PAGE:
Microsoft's Media Player 9 has a vulnerability that could allow an attacker to play or modify media files on a target system. The big danger here is that many companies and even government agencies have begun to take advantage of fast network connections to move far beyond text e-mail and make important announcements in video clips that are sent to employees. These clips often contain sensitive inside information. This flaw does not allow attackers to do more than tap into the files on the vulnerable systems, but that could be a devastating disclosure for some companies. MS03-021 addresses this threat.
This ActiveX flaw is found in Media Player 9, but not in earlier versions of the software, including version 8.0, which ships with Windows XP. Media Player 9 ships with Windows Server 2003, but it can be downloaded and run on any Windows system using Windows 98 or later, so it may be found on any system where the user routinely downloads the latest versions of software updates.
According to Microsoft, "Systems Administrators who have deployed Windows Server 2003 as a Terminal Server would likely disable Internet Explorer Enhanced Security Configuration to allow users of the Terminal Server to utilize Internet Explorer in an unrestricted mode." That configuration would expose the system to this vulnerability.
Since this Media Player flaw doesn't allow attackers to execute code or take over other system functions, Microsoft rates this as only a moderate threat. But depending on what is contained in your media files, the problem could be a dangerous disclosure risk. It is possible to use this vulnerability to alter, or view, media files.
This version of Media Player is mostly found in Windows Server 2003 systems, and many admins have probably made sure that the Media Player is disabled on that server OS. In addition, the default configuration of WS2K3 blocks this exploit.
Also, companies that do not make use of multimedia presentations or do not store them on vulnerable systems can probably ignore this threat.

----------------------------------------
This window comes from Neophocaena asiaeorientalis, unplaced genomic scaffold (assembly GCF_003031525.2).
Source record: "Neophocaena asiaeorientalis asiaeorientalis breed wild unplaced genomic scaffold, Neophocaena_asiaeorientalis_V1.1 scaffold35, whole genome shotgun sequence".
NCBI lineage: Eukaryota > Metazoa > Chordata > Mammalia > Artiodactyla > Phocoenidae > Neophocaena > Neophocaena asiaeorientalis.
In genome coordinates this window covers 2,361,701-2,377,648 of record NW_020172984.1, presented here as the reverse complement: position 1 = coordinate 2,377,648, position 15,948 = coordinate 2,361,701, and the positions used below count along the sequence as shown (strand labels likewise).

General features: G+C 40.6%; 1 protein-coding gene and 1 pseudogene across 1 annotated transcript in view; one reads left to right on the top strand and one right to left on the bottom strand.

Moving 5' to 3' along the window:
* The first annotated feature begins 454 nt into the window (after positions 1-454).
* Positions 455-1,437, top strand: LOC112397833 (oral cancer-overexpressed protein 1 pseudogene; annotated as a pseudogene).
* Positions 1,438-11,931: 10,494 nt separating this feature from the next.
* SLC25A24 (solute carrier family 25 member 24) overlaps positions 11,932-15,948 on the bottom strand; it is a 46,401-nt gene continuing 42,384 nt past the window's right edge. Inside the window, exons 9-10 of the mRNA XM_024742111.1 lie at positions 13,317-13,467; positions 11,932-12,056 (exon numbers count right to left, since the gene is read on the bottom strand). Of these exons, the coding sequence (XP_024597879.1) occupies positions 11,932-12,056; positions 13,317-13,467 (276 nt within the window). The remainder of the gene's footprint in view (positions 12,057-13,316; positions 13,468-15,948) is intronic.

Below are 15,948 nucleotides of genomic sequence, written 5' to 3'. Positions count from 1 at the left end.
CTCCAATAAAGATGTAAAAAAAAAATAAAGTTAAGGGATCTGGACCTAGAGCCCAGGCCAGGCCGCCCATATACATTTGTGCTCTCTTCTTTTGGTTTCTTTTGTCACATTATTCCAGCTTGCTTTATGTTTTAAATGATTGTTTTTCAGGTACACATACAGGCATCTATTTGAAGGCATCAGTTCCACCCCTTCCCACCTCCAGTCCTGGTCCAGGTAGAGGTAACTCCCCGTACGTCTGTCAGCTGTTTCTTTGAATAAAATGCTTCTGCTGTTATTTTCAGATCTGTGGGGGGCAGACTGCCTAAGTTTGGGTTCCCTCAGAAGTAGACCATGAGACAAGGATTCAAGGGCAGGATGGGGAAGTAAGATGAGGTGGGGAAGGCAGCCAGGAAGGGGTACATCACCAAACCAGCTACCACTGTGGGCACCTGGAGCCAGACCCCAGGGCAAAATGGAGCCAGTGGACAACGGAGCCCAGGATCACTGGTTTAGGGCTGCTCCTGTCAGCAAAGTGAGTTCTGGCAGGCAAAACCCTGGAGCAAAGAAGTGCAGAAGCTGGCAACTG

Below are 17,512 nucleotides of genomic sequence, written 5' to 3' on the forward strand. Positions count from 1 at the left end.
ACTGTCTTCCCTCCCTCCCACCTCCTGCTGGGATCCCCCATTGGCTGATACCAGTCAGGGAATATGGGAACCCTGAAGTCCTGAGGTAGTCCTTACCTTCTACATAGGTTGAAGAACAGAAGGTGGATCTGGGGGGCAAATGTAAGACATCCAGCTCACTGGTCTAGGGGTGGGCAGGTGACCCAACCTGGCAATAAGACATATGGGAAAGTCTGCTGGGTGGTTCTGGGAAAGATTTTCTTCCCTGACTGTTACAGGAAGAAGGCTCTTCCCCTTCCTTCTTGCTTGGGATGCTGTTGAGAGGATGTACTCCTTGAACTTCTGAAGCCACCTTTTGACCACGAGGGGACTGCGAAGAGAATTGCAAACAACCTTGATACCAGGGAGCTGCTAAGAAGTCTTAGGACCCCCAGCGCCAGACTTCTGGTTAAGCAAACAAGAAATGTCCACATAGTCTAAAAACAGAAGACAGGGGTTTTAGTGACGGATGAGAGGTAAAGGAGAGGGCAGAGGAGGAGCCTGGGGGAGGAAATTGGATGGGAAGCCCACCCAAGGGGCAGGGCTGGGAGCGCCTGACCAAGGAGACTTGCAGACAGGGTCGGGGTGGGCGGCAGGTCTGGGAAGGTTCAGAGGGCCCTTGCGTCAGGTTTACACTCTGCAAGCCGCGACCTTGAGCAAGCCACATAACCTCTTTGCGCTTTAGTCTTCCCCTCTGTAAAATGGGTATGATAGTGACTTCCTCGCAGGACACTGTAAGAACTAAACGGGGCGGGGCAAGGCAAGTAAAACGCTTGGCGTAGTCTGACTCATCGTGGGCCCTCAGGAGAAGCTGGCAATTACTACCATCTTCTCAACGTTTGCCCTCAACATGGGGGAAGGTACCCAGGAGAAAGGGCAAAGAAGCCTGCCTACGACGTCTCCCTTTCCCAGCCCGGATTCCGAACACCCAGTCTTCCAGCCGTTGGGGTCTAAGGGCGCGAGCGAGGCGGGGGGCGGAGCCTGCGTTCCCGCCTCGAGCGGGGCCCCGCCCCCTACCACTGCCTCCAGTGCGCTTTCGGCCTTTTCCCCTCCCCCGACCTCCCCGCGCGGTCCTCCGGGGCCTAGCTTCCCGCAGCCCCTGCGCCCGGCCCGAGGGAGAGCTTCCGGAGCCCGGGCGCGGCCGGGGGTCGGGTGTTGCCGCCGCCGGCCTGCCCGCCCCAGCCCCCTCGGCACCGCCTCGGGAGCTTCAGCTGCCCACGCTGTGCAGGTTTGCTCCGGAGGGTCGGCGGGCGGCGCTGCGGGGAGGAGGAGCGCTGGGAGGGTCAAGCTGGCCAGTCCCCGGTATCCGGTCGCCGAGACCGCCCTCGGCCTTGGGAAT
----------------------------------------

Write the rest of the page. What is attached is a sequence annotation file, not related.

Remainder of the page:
Apply the patch released by Microsoft.
Organizations that use Windows Media Player files to distribute announcement videos to employees should consider streaming those files from a server rather than allowing employees to download them to their desktops. This would mitigate potential disclosure from this flaw. It would also better secure and protect any sensitive information in those files because it would keep them from being transferred to outside sources or being nabbed by hackers who find a way to compromise the network in another manner.
There is very little reason to run Windows Media Player on a server. So unless you need it for a specific task on Windows Server 2003, make sure it is disabled on all WS2K3 systems.
Also watch out for…
- MS03-022 addresses a flaw in ISAPI that allows an attacker to run arbitrary code on some Windows 2000 systems. The threat is rated moderate, but the software is not installed by default on Win2K Server and is not even available for Win2K Pro.
- A variant of the Sobig virus is apparently being used by spammers to spread their unwanted messages. This is a new and disturbing trend, although I don't see how spammers expect to avoid prosecution if they are really doing this on purpose.
- Symantec's online security tester has been distributing a flawed ActiveX code that can let hackers penetrate your system. Anyone who has used the free site recently needs to go back and retest.
- E-mail boxes are filling up with a British Air hoax chain letter. There's no malicious content, this is just a time/resource waster. If any of your users fall for this one, you should consider revoking their license to use a keyboard.
- There's some mysterious code wandering around the Internet that looks suspicious but has yet to be identified. ISS says it knows which hacker tool is causing the traffic.
- There are multiple buffer overflow bugs in the GNU bug-track system GNATS.
- Although it's not a security flaw, I thought you might also be interested in the fact that Utah Senator Orrin Hatch recently told his colleagues on The Judiciary Committee that he felt people who download software in violation of U.S. copyright laws should, if all else fails, have their computers destroyed. Senator Hatch's official Web page was taken down the next day (although a copy was still available on archive.org), apparently because it was found to be using unlicensed software. The site was then hastily modified to include the appropriate copyright information for using the software.